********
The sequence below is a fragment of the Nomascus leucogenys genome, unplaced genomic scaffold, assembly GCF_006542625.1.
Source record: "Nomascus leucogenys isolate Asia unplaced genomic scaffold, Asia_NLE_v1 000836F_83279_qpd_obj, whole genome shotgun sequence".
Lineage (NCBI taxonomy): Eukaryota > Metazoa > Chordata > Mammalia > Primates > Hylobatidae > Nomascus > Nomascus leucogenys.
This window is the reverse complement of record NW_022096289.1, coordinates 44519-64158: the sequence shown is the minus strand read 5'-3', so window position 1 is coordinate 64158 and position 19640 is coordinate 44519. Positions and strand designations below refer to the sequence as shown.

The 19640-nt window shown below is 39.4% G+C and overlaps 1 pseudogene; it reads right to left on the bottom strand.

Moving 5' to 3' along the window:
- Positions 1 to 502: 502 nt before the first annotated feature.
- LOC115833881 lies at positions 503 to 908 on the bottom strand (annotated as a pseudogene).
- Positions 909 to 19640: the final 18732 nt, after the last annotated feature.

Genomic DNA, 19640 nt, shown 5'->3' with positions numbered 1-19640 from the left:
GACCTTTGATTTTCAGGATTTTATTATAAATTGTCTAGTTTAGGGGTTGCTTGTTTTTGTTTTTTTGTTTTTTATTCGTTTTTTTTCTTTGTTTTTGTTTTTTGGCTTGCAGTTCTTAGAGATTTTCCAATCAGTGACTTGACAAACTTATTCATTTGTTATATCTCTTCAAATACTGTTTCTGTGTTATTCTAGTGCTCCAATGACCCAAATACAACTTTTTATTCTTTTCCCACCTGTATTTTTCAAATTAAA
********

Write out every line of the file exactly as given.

The sequence below is a fragment of the Nomascus leucogenys genome, unplaced genomic scaffold, assembly GCF_006542625.1.
Source record: "Nomascus leucogenys isolate Asia unplaced genomic scaffold, Asia_NLE_v1 000836F_83279_qpd_obj, whole genome shotgun sequence".
Lineage (NCBI taxonomy): Eukaryota > Metazoa > Chordata > Mammalia > Primates > Hylobatidae > Nomascus > Nomascus leucogenys.
This window is the reverse complement of record NW_022096289.1, coordinates 44519-64158: the sequence shown is the minus strand read 5'-3', so window position 1 is coordinate 64158 and position 19640 is coordinate 44519. Positions and strand designations below refer to the sequence as shown.

The 19640-nt window shown below is 39.4% G+C and overlaps 1 pseudogene; it reads right to left on the bottom strand.

Moving 5' to 3' along the window:
- Positions 1 to 502: 502 nt before the first annotated feature.
- LOC115833881 lies at positions 503 to 908 on the bottom strand (annotated as a pseudogene).
- Positions 909 to 19640: the final 18732 nt, after the last annotated feature.

Genomic DNA, 19640 nt, shown 5'->3' with positions numbered 1-19640 from the left:
GACCTTTGATTTTCAGGATTTTATTATAAATTGTCTAGTTTAGGGGTTGCTTGTTTTTGTTTTTTTGTTTTTTATTCGTTTTTTTTCTTTGTTTTTGTTTTTTGGCTTGCAGTTCTTAGAGATTTTCCAATCAGTGACTTGACAAACTTATTCATTTGTTATATCTCTTCAAATACTGTTTCTGTGTTATTCTAGTGCTCCAATGACCCAAATACAACTTTTTATTCTTTTCCCACCTGTATTTTTCAAATTAAA